General observations about Apricot Fiesta’s 44th run
by Ron Swift | Patterson Irrigator
Jun 04, 2014 | 1110 views | 0 0 comments | 38 38 recommendations | email to a friend | print
I … love a parade … da da da di da, da da da di …

Another fun-filled Apricot Fiesta. Let’s started by thanking the heavens for ideal weather – cool mornings and just enough warmth throughout the day to enjoy the activities, the pageant, the gastronomical offerings, the parade, the gabbing with friends, the fireworks, and (what have I forgot?) …

Oh, yes, one complaint. The line at the Boy Scouts’ apricot ice cream booth was too long. By the time I moved up to order, I was salivating enough to order two of everything. And that was just for me.

But, as always, I offer solutions to go with complaints. The Scouts should have two booths, one for those under 50, the other for 50 and over. Or should 60 be the dividing line?

And alas, I must pass along this sighting: 10 horsemen on elegant steeds, the latter decked out splendidly in silver trappings, and their riders in elegant costume that included fancy boots. The parade had ended when they passed me by, and my admiration of this entry was at its peak until I noticed that, of the 10, three were talking on cell phones. That’s the riders, not the horses.

That’s not the way the west was won.

But there was a critical observation. A few of our residents in north old town set their garbage totes and even lawn chairs in the street to eliminate a parking space. Even when they had their own vehicles parked in their driveways. That’s ok if they are saving the space for a relative or friend, but a few were left there all day.

Fiesta parking is critical. One businessman with ample space was charging $10 a vehicle on Saturday – and getting it. Garbage cans in our north end should remain in the alleys.

A final Fiesta note. The Historical Society counted 1,110 visitors over the weekend. That compares with 1,045 at last year’s Fiesta.


The Ernie Rose display over the weekend at the museum brought forth a number of “Ernie” stories. In his day, the boat racing Rose was known to just about everyone in these parts.

Tom Houk told me this story, and it’s good one.

Ernie and Tom’s dad Dean were working on a project at the Houk Ranch. Both were contributing parts, and Dean asked Ernie how he was keeping track of who was giving what.

Ernie, whose lack of prompt bookkeeping and billing was legendary, had a solution. He took a sharp tool and went over to his old van, where he scratched his parts into the paint on the back door. Immediate bookkeeping.

A while later, Ernie and wife Bea towed his famous race boat Lil’ Bee back to Miami, where he sped to victory against larger boats in a race that was a part of the Orange Bowl festivities. While they were gone several friends decided to give them a surprise by painting … you guessed it … the old van – back door and all.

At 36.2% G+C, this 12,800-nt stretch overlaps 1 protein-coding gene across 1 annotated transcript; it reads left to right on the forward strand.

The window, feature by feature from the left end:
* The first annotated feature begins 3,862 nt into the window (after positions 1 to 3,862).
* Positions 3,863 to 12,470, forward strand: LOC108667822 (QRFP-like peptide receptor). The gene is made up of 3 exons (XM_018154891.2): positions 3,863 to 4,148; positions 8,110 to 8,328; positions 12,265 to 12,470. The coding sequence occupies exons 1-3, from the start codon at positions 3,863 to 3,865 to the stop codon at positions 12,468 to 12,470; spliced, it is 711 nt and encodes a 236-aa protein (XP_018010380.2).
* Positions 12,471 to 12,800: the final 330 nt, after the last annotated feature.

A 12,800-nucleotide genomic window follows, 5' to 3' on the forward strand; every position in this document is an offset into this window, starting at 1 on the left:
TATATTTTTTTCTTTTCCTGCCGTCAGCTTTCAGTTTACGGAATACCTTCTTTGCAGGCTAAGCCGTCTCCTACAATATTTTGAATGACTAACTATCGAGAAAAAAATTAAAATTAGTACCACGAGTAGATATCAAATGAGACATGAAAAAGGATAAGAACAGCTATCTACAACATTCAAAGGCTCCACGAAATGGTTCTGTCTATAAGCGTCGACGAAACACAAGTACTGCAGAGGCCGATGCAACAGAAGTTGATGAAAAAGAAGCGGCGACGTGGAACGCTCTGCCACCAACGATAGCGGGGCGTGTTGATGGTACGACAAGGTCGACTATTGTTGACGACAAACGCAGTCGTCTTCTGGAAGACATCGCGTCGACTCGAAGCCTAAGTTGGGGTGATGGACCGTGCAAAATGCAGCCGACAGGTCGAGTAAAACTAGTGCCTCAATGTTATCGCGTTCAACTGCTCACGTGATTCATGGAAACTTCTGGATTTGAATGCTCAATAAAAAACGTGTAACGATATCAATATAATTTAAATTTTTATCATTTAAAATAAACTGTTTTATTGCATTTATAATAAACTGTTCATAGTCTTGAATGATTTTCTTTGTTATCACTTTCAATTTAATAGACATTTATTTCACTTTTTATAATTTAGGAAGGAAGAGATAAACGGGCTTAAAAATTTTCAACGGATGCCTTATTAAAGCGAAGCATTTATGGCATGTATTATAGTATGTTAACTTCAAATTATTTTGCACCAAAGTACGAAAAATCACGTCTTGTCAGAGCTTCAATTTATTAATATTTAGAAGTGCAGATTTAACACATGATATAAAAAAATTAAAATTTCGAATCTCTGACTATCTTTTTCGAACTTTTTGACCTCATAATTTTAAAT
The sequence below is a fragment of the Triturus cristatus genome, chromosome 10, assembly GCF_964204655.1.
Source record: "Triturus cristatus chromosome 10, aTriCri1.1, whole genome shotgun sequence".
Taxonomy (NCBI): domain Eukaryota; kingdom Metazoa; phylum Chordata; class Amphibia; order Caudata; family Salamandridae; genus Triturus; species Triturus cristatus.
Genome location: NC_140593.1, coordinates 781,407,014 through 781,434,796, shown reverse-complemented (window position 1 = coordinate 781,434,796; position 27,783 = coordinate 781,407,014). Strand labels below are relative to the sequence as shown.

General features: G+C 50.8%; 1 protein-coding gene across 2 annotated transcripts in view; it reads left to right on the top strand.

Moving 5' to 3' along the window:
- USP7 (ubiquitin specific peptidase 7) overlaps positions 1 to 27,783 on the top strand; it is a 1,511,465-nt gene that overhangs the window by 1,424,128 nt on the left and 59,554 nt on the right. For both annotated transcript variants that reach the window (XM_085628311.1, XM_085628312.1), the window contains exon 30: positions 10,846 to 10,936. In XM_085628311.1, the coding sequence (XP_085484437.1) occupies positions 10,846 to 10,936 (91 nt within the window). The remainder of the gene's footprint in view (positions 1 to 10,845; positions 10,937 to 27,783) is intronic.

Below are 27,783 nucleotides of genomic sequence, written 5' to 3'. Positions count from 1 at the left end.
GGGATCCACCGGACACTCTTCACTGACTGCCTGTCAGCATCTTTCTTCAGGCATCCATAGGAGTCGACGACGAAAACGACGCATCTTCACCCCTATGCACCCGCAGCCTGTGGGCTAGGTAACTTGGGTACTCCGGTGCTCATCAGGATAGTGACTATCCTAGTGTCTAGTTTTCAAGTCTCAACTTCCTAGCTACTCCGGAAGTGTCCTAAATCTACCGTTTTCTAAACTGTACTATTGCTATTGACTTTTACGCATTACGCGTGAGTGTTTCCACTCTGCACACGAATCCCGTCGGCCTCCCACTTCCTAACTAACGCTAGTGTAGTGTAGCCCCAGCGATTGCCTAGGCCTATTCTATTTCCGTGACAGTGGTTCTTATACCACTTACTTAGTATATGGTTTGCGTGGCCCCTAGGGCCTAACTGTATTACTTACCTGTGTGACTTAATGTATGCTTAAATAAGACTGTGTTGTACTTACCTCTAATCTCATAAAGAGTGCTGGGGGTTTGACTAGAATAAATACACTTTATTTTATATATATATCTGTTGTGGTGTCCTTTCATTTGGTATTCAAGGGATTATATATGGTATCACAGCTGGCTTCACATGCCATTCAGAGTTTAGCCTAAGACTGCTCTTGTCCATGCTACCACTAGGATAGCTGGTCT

We have two more joining our 90-plus list this week.

Gladene Craven, who resided in Crows Landing for many years, completed her ninth decade last Thursday, May 29. She now lives in Turlock.

And on Sunday, June 1, Pattersonite Verna Faye Pava noted her 90th birthday. Happy birthday to them both.

That raises our list count to 78, having recently lost Jane Evans Vilas. Another good friend will hit the round number 90 this Sunday, but I’ll wait until next week to announce her after I get a birthday quote.


More and more restaurants are putting what they term a “gratuity guide” on their meal checks. This is to assist those who didn’t do well in math.

One I received just the other day listed to the penny the “tip” amount for 15, 18, 20, and 22 percent. The 22 percent on my tab was $5.01, as if I would pay this odd amount.

I’m sure many patrons could calculate it for themselves on their cell phones.

ADVICE FOR SPOKIE At four score and five years, my buddy Bob “The Spoke” Kimball still maintains a regular schedule on his two-wheeler, somewhat to the astonishment of those of us who don’t.

But I keep reminding Spokie of the dangers inherent in this particular activity, frequently pointing out that bicycles challenge the laws of gravity.

Now someone has sent me proof, to wit:

A bicycle cannot stand alone. It is two tired.

(We’ll see if Bob gets it.)


All horse racing attention is centered this week on California Chrome, who on Saturday heads the list of hopefuls in the Belmont Stakes. And as all pony fans know, CC will be seeking the so-called Triple Crown.

Now the horse has two choices – win and enjoy a life of good food and an active guaranteed love life (also known as stud service), or lose and risk becoming sandwich meat in Europe.

That should be incentive enough for CC. He’s a smart horse who will choose his options wisely. I’m betting a bundle on him.

By the way, despite how well the Giants and the A’s are playing, I’m not rooting for them to meet in the World Series. The last time that occurred (1989), they caused an earthquake.


I’ve pointed this out before, but here goes again.

The first Apricot Fiesta was in 1971, the second in ’72, the third in ’73, etc. You see the trend here? That makes it easy to keep track of how many annual Fiestas we’ve celebrated.

Of course it was pre-planned that way, just to make it easier for Fiesta Secretary Marilyn Hoobler to keep track.

And then Newman copy-catted Patterson and started its Fall Festival on Labor Day weekend the very same year – 1971. But I doubt that those Newman folks realized the importance of the above planning.

Ron Swift is editor/publisher emeritus of the Patterson Irrigator. He can be reached at
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